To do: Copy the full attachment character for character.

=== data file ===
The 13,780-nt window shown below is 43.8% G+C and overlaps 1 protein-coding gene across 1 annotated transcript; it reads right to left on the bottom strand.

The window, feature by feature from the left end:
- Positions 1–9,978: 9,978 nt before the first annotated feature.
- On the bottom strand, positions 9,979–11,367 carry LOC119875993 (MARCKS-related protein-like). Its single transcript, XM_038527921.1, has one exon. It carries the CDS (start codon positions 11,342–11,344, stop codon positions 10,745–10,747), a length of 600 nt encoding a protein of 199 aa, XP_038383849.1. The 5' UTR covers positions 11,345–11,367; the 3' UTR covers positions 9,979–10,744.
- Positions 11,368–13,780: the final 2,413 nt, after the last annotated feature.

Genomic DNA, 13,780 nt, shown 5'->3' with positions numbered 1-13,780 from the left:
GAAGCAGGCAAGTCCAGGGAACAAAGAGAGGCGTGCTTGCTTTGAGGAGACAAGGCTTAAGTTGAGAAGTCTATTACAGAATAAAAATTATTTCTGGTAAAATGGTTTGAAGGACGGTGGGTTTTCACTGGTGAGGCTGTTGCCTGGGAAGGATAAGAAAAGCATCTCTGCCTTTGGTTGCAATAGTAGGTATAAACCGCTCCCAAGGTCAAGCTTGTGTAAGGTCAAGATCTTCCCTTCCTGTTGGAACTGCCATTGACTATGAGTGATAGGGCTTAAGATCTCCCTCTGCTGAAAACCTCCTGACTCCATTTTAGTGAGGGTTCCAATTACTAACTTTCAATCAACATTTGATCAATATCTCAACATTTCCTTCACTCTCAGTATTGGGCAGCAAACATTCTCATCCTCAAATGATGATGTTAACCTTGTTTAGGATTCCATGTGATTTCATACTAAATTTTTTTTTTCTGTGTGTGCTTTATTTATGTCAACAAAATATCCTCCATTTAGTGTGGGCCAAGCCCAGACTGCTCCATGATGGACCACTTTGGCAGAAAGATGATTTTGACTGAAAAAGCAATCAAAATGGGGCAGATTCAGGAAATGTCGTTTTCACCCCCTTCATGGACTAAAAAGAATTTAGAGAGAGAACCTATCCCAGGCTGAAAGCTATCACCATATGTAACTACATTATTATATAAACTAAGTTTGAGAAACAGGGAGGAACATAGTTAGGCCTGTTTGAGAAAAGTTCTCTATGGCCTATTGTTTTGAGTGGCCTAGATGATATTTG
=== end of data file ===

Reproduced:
The 13,780-nt window shown below is 43.8% G+C and overlaps 1 protein-coding gene across 1 annotated transcript; it reads right to left on the bottom strand.

The window, feature by feature from the left end:
- Positions 1–9,978: 9,978 nt before the first annotated feature.
- On the bottom strand, positions 9,979–11,367 carry LOC119875993 (MARCKS-related protein-like). Its single transcript, XM_038527921.1, has one exon. It carries the CDS (start codon positions 11,342–11,344, stop codon positions 10,745–10,747), a length of 600 nt encoding a protein of 199 aa, XP_038383849.1. The 5' UTR covers positions 11,345–11,367; the 3' UTR covers positions 9,979–10,744.
- Positions 11,368–13,780: the final 2,413 nt, after the last annotated feature.

Genomic DNA, 13,780 nt, shown 5'->3' with positions numbered 1-13,780 from the left:
GAAGCAGGCAAGTCCAGGGAACAAAGAGAGGCGTGCTTGCTTTGAGGAGACAAGGCTTAAGTTGAGAAGTCTATTACAGAATAAAAATTATTTCTGGTAAAATGGTTTGAAGGACGGTGGGTTTTCACTGGTGAGGCTGTTGCCTGGGAAGGATAAGAAAAGCATCTCTGCCTTTGGTTGCAATAGTAGGTATAAACCGCTCCCAAGGTCAAGCTTGTGTAAGGTCAAGATCTTCCCTTCCTGTTGGAACTGCCATTGACTATGAGTGATAGGGCTTAAGATCTCCCTCTGCTGAAAACCTCCTGACTCCATTTTAGTGAGGGTTCCAATTACTAACTTTCAATCAACATTTGATCAATATCTCAACATTTCCTTCACTCTCAGTATTGGGCAGCAAACATTCTCATCCTCAAATGATGATGTTAACCTTGTTTAGGATTCCATGTGATTTCATACTAAATTTTTTTTTTCTGTGTGTGCTTTATTTATGTCAACAAAATATCCTCCATTTAGTGTGGGCCAAGCCCAGACTGCTCCATGATGGACCACTTTGGCAGAAAGATGATTTTGACTGAAAAAGCAATCAAAATGGGGCAGATTCAGGAAATGTCGTTTTCACCCCCTTCATGGACTAAAAAGAATTTAGAGAGAGAACCTATCCCAGGCTGAAAGCTATCACCATATGTAACTACATTATTATATAAACTAAGTTTGAGAAACAGGGAGGAACATAGTTAGGCCTGTTTGAGAAAAGTTCTCTATGGCCTATTGTTTTGAGTGGCCTAGATGATATTTG